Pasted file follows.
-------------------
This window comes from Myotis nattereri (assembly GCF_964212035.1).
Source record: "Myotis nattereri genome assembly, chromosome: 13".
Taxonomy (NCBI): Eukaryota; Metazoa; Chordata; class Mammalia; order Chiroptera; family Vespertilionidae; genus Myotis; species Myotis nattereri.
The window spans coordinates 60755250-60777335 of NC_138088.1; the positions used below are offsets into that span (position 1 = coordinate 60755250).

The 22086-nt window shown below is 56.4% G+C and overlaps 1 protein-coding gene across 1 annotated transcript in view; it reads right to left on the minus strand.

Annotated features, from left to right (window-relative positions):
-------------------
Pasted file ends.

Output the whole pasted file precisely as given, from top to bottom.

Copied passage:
This window comes from Myotis nattereri (assembly GCF_964212035.1).
Source record: "Myotis nattereri genome assembly, chromosome: 13".
Taxonomy (NCBI): Eukaryota; Metazoa; Chordata; class Mammalia; order Chiroptera; family Vespertilionidae; genus Myotis; species Myotis nattereri.
The window spans coordinates 60755250-60777335 of NC_138088.1; the positions used below are offsets into that span (position 1 = coordinate 60755250).

The 22086-nt window shown below is 56.4% G+C and overlaps 1 protein-coding gene across 1 annotated transcript in view; it reads right to left on the minus strand.

Annotated features, from left to right (window-relative positions):